Monday, July 20, 2009

Step One in the Writing of a Novel

Two days ago I completed the first draft of a novel I made notes and an outline for ten years ago and have worked on, sporadically and for the last year exclusively, ever since.

It's a kind of love story I'm calling Waiting for the Revolution that starts in Mexico at the end of the 1960s but is mainly played out in a back-to-the-land hippie commune in British Columbia.

I started it in 1998, shortly after completing the first draft of my memoir, Leaving the Farm, only to abandon it after thirty pages to concentrate on subsequent drafts of the memoir. Resumed work on the novel in December 2000 and completed six chapters of it before again abandoning it. Picked it up again in August 2005, after sending out the thirteenth draft of Leaving to Oolichan Books, and worked on it until my wife and I left for Mexico in January 2006. Laid it aside at the end of that month to work on yet another draft, the fourteenth and final one, of the memoir, which was accepted by Oolichan in June 2006.

I gave the rest of that year to the editing process. Returned to Mexico in January 2007 and made little progress on the novel, chiefly working at revising what I'd already written while waiting, with some eagerness, for the publication of my memoir, which happened right after we got home from Mexico at the end of March 2007.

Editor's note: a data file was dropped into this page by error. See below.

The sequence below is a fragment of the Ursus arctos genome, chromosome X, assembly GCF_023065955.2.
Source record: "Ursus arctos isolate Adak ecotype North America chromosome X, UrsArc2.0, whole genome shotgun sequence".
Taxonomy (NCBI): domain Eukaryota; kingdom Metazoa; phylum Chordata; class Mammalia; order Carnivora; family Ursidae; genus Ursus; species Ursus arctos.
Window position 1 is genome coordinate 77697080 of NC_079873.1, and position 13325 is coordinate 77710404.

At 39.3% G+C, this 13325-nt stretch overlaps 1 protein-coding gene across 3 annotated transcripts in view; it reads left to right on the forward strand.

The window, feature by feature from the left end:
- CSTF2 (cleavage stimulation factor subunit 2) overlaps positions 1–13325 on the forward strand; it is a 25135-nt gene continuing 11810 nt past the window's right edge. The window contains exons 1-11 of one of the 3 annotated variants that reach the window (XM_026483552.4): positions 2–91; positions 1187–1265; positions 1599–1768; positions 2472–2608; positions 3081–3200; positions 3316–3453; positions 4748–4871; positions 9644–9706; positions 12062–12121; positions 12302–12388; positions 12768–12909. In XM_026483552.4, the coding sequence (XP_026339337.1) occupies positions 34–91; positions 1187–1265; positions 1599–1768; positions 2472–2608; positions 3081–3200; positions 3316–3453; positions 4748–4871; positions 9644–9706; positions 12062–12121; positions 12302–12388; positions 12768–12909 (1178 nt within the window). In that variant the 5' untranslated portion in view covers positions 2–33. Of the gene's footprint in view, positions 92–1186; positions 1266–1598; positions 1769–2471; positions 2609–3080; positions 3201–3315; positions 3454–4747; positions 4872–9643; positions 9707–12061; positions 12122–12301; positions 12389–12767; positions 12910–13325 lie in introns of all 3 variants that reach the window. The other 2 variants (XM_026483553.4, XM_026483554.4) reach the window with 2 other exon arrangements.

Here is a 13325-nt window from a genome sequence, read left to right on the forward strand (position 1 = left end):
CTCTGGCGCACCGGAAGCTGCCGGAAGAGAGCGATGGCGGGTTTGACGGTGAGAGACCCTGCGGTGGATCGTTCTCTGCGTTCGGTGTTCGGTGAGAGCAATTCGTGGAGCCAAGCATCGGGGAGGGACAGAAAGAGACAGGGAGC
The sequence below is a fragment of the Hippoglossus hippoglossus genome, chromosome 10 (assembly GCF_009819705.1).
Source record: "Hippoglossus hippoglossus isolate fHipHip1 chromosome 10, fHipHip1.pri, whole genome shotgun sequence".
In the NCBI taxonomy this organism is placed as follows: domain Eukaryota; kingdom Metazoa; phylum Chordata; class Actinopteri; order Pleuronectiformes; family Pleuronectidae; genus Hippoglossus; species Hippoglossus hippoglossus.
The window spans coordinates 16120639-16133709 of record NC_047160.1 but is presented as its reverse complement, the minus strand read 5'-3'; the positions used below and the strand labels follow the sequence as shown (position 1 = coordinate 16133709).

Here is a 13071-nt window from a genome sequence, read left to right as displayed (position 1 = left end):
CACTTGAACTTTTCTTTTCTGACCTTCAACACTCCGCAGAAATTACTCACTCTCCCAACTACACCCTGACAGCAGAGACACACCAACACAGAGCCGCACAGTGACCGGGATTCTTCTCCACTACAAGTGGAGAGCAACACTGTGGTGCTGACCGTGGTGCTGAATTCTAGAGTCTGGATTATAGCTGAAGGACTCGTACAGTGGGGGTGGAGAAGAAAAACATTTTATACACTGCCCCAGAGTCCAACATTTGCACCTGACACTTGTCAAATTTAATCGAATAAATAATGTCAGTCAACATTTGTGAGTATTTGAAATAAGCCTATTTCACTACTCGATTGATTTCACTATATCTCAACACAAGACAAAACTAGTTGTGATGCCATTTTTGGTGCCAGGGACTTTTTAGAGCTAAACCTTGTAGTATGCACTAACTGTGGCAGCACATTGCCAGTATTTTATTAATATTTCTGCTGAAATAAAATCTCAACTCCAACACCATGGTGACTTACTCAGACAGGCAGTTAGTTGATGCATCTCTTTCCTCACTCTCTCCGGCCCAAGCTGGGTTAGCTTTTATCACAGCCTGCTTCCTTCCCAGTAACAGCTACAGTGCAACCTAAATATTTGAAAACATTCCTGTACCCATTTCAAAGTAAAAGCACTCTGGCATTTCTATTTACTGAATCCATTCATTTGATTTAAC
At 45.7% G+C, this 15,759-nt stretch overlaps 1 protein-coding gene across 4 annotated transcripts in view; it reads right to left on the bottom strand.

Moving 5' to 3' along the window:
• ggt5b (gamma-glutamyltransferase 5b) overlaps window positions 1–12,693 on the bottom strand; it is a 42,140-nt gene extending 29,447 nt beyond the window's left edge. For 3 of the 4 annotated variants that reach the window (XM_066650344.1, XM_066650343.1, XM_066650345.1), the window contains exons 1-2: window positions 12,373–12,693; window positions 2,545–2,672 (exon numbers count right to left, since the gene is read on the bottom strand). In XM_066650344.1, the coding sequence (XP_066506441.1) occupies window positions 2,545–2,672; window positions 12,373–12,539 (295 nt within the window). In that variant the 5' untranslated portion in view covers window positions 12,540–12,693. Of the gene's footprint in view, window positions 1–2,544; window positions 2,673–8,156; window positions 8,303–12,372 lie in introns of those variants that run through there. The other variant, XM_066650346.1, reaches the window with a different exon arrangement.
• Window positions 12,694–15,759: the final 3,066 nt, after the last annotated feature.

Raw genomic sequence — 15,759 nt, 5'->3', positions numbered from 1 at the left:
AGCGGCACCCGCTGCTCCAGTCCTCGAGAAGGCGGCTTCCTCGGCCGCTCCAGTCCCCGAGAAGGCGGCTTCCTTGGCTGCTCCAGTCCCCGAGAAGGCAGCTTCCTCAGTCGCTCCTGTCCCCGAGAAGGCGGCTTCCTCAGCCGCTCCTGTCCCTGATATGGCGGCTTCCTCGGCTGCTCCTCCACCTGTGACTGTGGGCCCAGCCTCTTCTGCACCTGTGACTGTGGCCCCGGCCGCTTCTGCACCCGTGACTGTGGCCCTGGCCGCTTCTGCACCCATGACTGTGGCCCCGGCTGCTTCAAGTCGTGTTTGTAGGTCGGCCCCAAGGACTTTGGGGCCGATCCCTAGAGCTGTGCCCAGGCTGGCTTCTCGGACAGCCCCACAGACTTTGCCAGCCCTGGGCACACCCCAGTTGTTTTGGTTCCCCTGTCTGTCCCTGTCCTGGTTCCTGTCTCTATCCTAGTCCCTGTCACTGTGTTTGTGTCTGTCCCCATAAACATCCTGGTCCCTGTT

The rest of that year was given to the book launch, to subsequent readings, to my little "tour" in Minnesota, and other promotions of the book.

Got back to the novel the winter of 2007-08 in Mexico, again mostly revising what I'd written before, but from July of 2008 until this past Saturday -- exactly a year -- I wrote nearly every day on the book to complete this first draft.

Length: 287 printout pages. Count: 74,390 words. I see a final draft of no more than 75,000 words.

So now I'll let this draft sit for awhile and work on something else. Then try to read "objectively" what I've written before going at the second draft wth the hope of finishing it by the end of this year or, at the outside, by the end of another winter in Mexico.

I won't approach any publishers until I've completed a second draft, and maybe not then if what I've written still seems too rough or unrealized.

Like any other writer with a first draft, established or otherwise, I'll have my work cut out for me. First, I'll have to see what I've got so far, if anything, to work with. Then there'll be stuff to cut, stuff to expand upon, characters to flesh out, characters, perhaps, to drop or to introduce. A first draft is just a lump, after all, waiting to be hewn into some form; a negative not yet developed; a slapped-together frame one might have to tear apart and start over; at best a hazy picture in need of focusing.

A confusion right now, a mess. Oh yeah, I've got some work ahead of me. The first draft is only the first step, a crude suggestion, after all, of what might -- that is, might -- become a finished thing.

Have I mentioned my excitement?